By Kelly O’Brien
The latest movie remake to spring out of Hollywood in recent months, Total Recall boasts an all-star cast of Colin Farrell, Kate Beckinsale, Jessica Biel and Bryan Cranston. While this reboot, besed on the 1966 short story by Philip K. Dick, retains the original title from the cult classic 1990 Arnie movie, it seems to have borrowed pretty much everything else from the most successful action/sci-fi movies of the past decade. In other words, it’s nothing we haven’t seen before.
Directed by Len Wiseman of the Underworld films, Total Recall is not only fast-paced and adrenaline-pumping, it’s astonishingly well-made. On paper, it’s a box office smash of epic proportions. In reality, however, it’s just another in a long line of technically impressive yet ultimately forgettable action films.
In a dystopian future, the majority of earth’s landmass has been devastated by chemical warfare. Only two habitable areas remain – the United Federation of Britain, and the Colony (Australia/Asia). The only means of transport between these two landmasses is by way of “The Fall” – a mega-elevator of sorts that tunnels through the Earth itself in no less than 17 minutes.
Colin Farrell, a dab hand at sci-fi action at this stage, plays robot-factory worker Douglas Quaid, a melancholic individual living in squalor with his beautiful wife Lori (Beckinsale). Depressed by the life he leads, Doug longs for something more meaningful. His dreams of secret missions lead him to Rekall – a business that promises “real” memories, for a price. When Doug goes to get his new set of chemical memories, it turns out that the fantasy is a little too close to his existing neural patterns… suggesting that Douglas Quaid, factory worker and married man, may have been a fake memory implant to begin with.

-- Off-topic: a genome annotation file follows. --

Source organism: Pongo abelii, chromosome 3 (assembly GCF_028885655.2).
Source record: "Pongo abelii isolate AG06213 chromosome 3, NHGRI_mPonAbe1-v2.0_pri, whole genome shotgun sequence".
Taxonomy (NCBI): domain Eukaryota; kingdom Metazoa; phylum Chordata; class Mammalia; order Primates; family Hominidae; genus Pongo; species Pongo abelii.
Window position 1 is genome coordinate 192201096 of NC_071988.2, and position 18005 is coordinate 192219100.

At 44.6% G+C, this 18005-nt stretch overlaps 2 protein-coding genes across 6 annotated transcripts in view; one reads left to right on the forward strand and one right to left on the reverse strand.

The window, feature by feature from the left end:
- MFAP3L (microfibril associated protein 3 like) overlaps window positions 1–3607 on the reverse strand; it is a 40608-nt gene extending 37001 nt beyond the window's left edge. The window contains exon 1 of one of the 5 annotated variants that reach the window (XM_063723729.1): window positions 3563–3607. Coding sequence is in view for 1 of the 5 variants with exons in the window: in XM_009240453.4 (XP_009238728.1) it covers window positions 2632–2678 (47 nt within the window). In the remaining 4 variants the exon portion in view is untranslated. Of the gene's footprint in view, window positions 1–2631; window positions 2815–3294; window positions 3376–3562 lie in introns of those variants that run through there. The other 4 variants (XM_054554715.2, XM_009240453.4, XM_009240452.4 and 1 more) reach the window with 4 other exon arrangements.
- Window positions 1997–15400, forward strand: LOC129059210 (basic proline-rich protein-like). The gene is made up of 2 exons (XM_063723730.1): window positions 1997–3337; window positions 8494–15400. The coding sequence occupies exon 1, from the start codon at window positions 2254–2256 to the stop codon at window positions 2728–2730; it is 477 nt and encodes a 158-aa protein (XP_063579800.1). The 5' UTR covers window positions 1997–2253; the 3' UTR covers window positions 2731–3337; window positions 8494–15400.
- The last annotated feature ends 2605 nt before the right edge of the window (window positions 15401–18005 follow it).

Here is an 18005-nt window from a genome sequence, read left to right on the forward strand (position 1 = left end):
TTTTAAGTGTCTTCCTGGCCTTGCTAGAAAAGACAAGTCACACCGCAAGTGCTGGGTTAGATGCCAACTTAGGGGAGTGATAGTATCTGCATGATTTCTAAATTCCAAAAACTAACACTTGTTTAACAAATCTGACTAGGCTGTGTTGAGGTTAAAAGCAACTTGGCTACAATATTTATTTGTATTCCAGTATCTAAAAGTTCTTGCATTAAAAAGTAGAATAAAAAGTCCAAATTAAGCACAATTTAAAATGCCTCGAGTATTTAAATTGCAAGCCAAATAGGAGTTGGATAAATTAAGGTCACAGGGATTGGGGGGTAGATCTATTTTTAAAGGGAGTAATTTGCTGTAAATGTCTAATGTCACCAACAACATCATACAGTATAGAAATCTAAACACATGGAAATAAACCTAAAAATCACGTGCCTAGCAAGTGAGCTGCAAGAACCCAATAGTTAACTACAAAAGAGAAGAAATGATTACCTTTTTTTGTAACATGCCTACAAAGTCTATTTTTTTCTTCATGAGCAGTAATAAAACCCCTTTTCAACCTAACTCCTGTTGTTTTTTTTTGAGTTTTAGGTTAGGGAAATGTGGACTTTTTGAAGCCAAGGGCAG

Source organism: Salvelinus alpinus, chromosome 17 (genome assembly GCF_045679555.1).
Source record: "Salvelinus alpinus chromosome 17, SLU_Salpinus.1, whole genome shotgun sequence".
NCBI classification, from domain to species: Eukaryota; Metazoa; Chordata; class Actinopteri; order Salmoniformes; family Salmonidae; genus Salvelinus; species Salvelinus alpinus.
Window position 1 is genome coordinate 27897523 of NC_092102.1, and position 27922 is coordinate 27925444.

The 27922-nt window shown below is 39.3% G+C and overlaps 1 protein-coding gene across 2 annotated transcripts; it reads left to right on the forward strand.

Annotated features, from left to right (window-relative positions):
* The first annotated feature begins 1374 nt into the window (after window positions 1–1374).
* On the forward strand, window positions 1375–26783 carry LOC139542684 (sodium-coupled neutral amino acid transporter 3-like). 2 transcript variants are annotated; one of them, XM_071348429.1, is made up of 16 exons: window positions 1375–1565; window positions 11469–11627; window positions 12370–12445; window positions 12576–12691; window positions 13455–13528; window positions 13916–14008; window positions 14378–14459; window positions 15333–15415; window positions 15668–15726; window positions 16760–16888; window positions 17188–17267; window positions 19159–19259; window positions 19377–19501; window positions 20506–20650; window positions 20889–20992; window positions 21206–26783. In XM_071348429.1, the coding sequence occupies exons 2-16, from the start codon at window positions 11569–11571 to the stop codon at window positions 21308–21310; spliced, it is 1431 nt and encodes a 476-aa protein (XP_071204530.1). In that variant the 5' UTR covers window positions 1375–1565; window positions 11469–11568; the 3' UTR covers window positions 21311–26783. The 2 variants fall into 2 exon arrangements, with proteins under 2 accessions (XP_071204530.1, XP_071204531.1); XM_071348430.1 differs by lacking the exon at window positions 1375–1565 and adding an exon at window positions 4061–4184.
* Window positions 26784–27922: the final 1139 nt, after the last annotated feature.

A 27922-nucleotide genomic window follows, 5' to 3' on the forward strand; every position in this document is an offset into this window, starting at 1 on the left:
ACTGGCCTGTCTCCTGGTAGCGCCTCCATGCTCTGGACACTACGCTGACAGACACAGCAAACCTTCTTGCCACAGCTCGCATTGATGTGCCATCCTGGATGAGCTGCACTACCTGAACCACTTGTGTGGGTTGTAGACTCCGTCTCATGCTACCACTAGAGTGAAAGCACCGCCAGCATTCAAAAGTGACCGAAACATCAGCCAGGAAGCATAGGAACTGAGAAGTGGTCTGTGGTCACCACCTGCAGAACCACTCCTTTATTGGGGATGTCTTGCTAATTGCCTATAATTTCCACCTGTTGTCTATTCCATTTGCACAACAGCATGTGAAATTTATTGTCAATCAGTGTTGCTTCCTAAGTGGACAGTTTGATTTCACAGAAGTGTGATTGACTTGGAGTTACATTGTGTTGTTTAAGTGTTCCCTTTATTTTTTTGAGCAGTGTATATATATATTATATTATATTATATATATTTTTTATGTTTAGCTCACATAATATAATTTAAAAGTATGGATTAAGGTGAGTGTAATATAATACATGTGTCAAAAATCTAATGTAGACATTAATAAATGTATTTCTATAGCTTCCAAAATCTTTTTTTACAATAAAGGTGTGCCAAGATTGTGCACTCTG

As stated previously, Total Recall is incredibly impressive from a technical standpoint. The visual aspects are second to none, and the CGI works wonders in bringing this terrifying future to life. The acting is also excellent. Beckinsale is not a woman you want to mess with, Cranston, as ever, cannot be faulted, and the only disappointing aspect of Bill Nighy’s performance was that it was far too brief. So why, with every aspect so carefully tailored to the blockbuster specifications, is this film so mediocre?
The problem with Total Recall, is that it’s too perfect. Wiseman is as sleek and slick as his movies, yet doesn’t seem to take any chances with them. This remake seems to get rid of everything that made the original a cult classic – the mutants of mars, the disfigured and pre-cognitive rebel leader Quattro, the unapologetically fake gore… gone are the cringe-worthy one-liners and flawed intricacies that made the original Total Recall so enjoyable. In fine-tuning his remake, Wiseman only succeeded in ridding it of character proving that sometimes, things truly are better left alone.
Last edited: 14/08/12
Reason: misleading sentence modified